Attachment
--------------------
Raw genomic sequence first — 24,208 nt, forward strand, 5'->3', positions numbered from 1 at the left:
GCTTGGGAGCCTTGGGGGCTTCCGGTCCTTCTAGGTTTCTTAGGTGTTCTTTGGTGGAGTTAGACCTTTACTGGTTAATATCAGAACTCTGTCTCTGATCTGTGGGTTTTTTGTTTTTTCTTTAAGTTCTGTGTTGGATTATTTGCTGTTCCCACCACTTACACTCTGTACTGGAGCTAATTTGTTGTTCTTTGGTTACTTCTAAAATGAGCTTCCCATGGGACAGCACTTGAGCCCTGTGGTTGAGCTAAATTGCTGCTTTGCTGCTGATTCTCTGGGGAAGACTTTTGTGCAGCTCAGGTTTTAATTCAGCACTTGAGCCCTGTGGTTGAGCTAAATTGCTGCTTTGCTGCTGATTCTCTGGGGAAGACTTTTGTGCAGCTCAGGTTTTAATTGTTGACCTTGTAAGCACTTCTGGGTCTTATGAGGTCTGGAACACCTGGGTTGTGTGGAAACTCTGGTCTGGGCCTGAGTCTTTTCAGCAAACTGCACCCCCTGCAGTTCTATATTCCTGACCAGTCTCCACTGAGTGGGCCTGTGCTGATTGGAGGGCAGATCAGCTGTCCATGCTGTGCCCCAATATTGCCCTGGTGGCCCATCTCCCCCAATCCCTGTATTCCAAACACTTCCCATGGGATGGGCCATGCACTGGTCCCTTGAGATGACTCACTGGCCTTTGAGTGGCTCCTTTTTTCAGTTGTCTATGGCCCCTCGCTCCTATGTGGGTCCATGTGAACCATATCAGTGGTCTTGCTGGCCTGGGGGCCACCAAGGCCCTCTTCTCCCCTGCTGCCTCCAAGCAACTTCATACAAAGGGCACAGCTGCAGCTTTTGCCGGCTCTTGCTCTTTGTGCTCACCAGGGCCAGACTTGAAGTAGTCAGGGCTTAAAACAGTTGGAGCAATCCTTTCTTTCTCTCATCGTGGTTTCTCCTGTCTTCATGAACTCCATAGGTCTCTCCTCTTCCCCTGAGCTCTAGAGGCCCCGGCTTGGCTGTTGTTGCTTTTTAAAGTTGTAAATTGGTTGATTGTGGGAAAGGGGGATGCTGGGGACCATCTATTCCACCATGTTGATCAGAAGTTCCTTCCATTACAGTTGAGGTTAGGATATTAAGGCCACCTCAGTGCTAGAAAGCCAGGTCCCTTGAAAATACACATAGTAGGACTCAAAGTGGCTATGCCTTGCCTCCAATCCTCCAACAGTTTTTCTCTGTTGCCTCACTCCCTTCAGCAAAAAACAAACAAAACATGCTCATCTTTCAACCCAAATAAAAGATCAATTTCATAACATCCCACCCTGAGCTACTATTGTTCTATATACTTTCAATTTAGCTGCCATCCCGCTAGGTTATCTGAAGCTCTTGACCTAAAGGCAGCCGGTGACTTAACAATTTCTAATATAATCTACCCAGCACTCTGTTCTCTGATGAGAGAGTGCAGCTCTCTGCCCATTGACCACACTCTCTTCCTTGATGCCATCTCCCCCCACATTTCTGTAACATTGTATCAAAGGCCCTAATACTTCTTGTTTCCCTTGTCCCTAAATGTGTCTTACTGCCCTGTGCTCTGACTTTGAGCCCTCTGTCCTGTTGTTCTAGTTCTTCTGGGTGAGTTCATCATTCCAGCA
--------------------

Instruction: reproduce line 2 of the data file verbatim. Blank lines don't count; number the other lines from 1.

GCTTGGGAGCCTTGGGGGCTTCCGGTCCTTCTAGGTTTCTTAGGTGTTCTTTGGTGGAGTTAGACCTTTACTGGTTAATATCAGAACTCTGTCTCTGATCTGTGGGTTTTTTGTTTTTTCTTTAAGTTCTGTGTTGGATTATTTGCTGTTCCCACCACTTACACTCTGTACTGGAGCTAATTTGTTGTTCTTTGGTTACTTCTAAAATGAGCTTCCCATGGGACAGCACTTGAGCCCTGTGGTTGAGCTAAATTGCTGCTTTGCTGCTGATTCTCTGGGGAAGACTTTTGTGCAGCTCAGGTTTTAATTCAGCACTTGAGCCCTGTGGTTGAGCTAAATTGCTGCTTTGCTGCTGATTCTCTGGGGAAGACTTTTGTGCAGCTCAGGTTTTAATTGTTGACCTTGTAAGCACTTCTGGGTCTTATGAGGTCTGGAACACCTGGGTTGTGTGGAAACTCTGGTCTGGGCCTGAGTCTTTTCAGCAAACTGCACCCCCTGCAGTTCTATATTCCTGACCAGTCTCCACTGAGTGGGCCTGTGCTGATTGGAGGGCAGATCAGCTGTCCATGCTGTGCCCCAATATTGCCCTGGTGGCCCATCTCCCCCAATCCCTGTATTCCAAACACTTCCCATGGGATGGGCCATGCACTGGTCCCTTGAGATGACTCACTGGCCTTTGAGTGGCTCCTTTTTTCAGTTGTCTATGGCCCCTCGCTCCTATGTGGGTCCATGTGAACCATATCAGTGGTCTTGCTGGCCTGGGGGCCACCAAGGCCCTCTTCTCCCCTGCTGCCTCCAAGCAACTTCATACAAAGGGCACAGCTGCAGCTTTTGCCGGCTCTTGCTCTTTGTGCTCACCAGGGCCAGACTTGAAGTAGTCAGGGCTTAAAACAGTTGGAGCAATCCTTTCTTTCTCTCATCGTGGTTTCTCCTGTCTTCATGAACTCCATAGGTCTCTCCTCTTCCCCTGAGCTCTAGAGGCCCCGGCTTGGCTGTTGTTGCTTTTTAAAGTTGTAAATTGGTTGATTGTGGGAAAGGGGGATGCTGGGGACCATCTATTCCACCATGTTGATCAGAAGTTCCTTCCATTACAGTTGAGGTTAGGATATTAAGGCCACCTCAGTGCTAGAAAGCCAGGTCCCTTGAAAATACACATAGTAGGACTCAAAGTGGCTATGCCTTGCCTCCAATCCTCCAACAGTTTTTCTCTGTTGCCTCACTCCCTTCAGCAAAAAACAAACAAAACATGCTCATCTTTCAACCCAAATAAAAGATCAATTTCATAACATCCCACCCTGAGCTACTATTGTTCTATATACTTTCAATTTAGCTGCCATCCCGCTAGGTTATCTGAAGCTCTTGACCTAAAGGCAGCCGGTGACTTAACAATTTCTAATATAATCTACCCAGCACTCTGTTCTCTGATGAGAGAGTGCAGCTCTCTGCCCATTGACCACACTCTCTTCCTTGATGCCATCTCCCCCCACATTTCTGTAACATTGTATCAAAGGCCCTAATACTTCTTGTTTCCCTTGTCCCTAAATGTGTCTTACTGCCCTGTGCTCTGACTTTGAGCCCTCTGTCCTGTTGTTCTAGTTCTTCTGGGTGAGTTCATCATTCCAGCA